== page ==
This is not one of those checklist articles or baseless Facebook quizzes (such as “Which Charles Manson follower are you?”). Sadly, I must admit indulging in this type of hack writing before.

No, this piece is about relation and inspiration—two forces that certainly moved the ancient Gnostics in their attempt to scissor the veils of illusion that comprised the veil of tears that comprised sensible reality.

The answer to this article’s title takes the form of a passage from one of my favored books on the Gnostics: The Secret Book of John: The Gnostic Gospel by Stevan Davies. Beyond a remarkable preparatory work on Gnosticism, Davies’ introduction elegantly encapsulates the Gnostic ethos. In my book, Voices of Gnosticism, Davies further uncovers the intention of any Gnosis with this lucid quote:

Gnosticism is about discovering the way that God has turned into you, and then realizing that if you can describe how it is that God turned into you, you can reverse the process.

This reminds me of when Carl Jung said, “For the Alchemist, the one primarily in need of redemption is not man, but the deity who is lost and sleeping in matter.”

Basically both Jung and Davies are stating this: God went crazy and became humanity; and now humanity (or part of humanity) tarries in the world of generation for a very long therapy session. As Davies explains in his book, human salvation and God’s psychotherapy are one and the same.

Gnostic theology can be more nuanced or more complicated than that, of course, depending on the school of thought. Nonetheless, if you gain relation or inspiration from this passage, then you might be truly a Gnostic:

Perhaps you are one of those remarkable people who experience an overpowering realization of the divinity of existence. You suddenly know that everything is divine and that within you lies an ocean of God. Will you know this all of the time and every day? No. You will crest and fall and submerge again into the mundane. The realization of divinity as the be-all and end-all, as the substance of your very self—that within which you live and move and have your being—does not dominate every day, although you wish it would. The ordinary world of aches and pains and approaching death, of trouble, temptation, sin, stress, and loss seems to rule almost all the time. And yet, sometimes you can seize what you seek and see glory everywhere and know yourself to be divine.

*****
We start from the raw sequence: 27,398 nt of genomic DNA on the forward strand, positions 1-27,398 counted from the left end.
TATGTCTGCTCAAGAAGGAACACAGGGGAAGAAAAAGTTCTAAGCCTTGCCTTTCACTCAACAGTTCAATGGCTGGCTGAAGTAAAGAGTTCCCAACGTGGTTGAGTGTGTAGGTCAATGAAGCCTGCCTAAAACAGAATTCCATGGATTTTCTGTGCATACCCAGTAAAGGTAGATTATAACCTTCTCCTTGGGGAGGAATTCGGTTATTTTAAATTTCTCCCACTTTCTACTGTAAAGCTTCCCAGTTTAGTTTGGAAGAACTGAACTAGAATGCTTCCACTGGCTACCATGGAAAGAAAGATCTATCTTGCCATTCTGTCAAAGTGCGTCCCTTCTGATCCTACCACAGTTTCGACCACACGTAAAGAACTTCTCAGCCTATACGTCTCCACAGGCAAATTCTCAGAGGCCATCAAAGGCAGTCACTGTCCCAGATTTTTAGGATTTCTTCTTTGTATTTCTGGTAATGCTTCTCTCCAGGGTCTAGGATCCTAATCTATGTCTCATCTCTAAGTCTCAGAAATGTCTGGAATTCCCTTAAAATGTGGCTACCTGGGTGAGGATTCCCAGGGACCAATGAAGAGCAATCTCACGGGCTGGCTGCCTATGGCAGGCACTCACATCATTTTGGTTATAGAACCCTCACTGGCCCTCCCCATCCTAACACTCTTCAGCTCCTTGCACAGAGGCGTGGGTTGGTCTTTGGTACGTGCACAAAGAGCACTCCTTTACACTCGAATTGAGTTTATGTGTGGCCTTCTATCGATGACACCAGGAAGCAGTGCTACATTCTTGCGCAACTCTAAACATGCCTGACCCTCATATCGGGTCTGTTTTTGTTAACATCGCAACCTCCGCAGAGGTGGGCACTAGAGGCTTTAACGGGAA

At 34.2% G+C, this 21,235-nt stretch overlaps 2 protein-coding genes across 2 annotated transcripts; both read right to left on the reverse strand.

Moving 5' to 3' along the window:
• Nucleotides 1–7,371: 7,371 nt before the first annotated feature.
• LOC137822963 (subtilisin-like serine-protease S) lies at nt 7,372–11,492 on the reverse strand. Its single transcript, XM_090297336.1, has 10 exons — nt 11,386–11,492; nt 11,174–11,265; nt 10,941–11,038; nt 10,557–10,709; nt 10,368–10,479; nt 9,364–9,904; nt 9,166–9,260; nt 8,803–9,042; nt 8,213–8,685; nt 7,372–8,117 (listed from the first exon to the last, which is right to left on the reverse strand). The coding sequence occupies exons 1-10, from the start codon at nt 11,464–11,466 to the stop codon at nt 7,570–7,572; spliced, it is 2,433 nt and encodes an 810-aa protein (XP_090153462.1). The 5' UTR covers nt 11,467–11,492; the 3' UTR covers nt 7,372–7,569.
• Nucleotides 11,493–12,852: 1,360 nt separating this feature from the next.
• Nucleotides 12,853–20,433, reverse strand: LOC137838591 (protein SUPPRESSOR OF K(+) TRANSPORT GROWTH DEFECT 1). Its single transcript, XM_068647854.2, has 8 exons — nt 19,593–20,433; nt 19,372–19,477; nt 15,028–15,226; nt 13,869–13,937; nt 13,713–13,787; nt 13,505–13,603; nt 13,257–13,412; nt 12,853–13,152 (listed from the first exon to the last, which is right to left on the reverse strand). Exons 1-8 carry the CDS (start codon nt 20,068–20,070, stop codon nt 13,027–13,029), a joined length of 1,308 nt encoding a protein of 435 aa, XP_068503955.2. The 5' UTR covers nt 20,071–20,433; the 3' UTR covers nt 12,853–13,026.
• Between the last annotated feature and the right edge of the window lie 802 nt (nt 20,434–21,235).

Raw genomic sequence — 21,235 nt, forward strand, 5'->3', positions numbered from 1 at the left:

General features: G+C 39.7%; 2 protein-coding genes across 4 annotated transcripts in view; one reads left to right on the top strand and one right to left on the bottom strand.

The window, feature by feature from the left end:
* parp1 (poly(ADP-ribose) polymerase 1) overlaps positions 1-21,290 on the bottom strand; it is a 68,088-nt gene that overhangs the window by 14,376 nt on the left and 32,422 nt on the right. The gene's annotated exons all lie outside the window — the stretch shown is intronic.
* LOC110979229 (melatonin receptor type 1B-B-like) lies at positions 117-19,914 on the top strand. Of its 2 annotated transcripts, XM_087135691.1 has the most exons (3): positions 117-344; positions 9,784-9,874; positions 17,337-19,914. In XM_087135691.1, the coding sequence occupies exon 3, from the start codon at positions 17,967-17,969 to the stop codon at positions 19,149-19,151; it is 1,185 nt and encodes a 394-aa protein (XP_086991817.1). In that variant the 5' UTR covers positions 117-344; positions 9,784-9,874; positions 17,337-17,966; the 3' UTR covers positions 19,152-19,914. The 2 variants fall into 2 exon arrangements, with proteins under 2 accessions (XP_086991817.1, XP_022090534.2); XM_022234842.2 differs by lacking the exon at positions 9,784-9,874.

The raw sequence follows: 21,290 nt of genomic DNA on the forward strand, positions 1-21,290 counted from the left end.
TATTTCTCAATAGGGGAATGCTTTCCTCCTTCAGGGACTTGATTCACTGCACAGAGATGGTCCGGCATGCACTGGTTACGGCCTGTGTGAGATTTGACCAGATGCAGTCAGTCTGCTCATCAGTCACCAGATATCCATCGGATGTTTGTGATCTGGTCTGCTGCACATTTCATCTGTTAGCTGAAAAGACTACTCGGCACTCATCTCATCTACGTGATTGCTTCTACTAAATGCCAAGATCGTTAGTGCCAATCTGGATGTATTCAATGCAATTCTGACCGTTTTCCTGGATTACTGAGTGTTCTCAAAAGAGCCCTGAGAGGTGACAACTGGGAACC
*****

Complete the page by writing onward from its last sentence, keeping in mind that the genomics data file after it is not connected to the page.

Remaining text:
If you are one of those people, you are one of the Gnostics. You know what you truly are, that you are God, just as everyone else is. But, as a Gnostic, your existence in this ordinary and difficult world puzzles you. You ask, “How did I come to be here?” You don’t seem to belong here. You belong in a world, a realm of divinity. And it certainly seems that the divine realm is not everyday reality. But if, in full reality, everything that exists is God, why don’t we always know this? Why do some people never even think it possible to be what, in their depths, they really are? Why don’t we know who we are? How did we come to forget? What holds us back from perpetual realization of our divinity and what traps so many people into denying that their own divinity is even conceivable? These are the Gnostic’s questions. The Secret Book of John is the Gnostics’ answer.


Gnostics know that God is all and that they themselves are God. They experience this knowledge, this realization, and know that everyone else could share their experience. But they are continually thrown back into the seemingly hard material reality that tells them that they are merely flawed humans, kin to apes, doomed to die, ruled by a judgmental creator god who often does not know a fondness for people at all. Gnostics rebel against their churches and their priests, their Bible-based pastors whose obsession with God’s supposed desire to control behavior seems not to be what true religion is about. To Gnostics, true religion, elite spirituality, is a realization of the divinity of every person, an experience of ascent to the divine homeland. It is a knowledge of the way we once were as God and of the processes by which God came to be self-forgetful as to become us, mere human beings under the control of another lesser god. Those are the lesson taught in the Gnostic Gospel, the Secret Book of John.


Gnosticism is a religion of rebels, creative thinkers whose works were systematically destroyed by orthodox Christianity between the second and the sixth centuries C.E. Gnostics were the ‘other’ to the growth of orthodoxy; they lived in the home of heresy for they were the source of self-assertiveness against the Episcopal demand for sameness. They persisted in the shadows, in certain Sufi sets, in the Christian Cathar movement, and perhaps even among the Knights Templar and the Rosicrucian orders. Only recently have the old Gnostics spoken aloud again. Their speech resounds in the document of the Nag Hammadi Library buried seventeen hundred years ago in Upper Egypt, discovered again in 1945, and read today by spiritual seekers throughout the world. Their main document, their central myth, their theory of the origin and structure of reality is a text called the Secret Book of John. In this text we learn how God fell and became us and how, through knowing that story, we can return to glory and be absorbed again into God.

There is not right result or reaction to reading this—no score, except how you relate and are inspired. I couldn’t have said it better than this passage. Or perhaps remembered it better, in those times an ocean of God pours out of my heart to assist the psychotherapy of the Divine.

Carl Jung quote


Updated May 20, 2016

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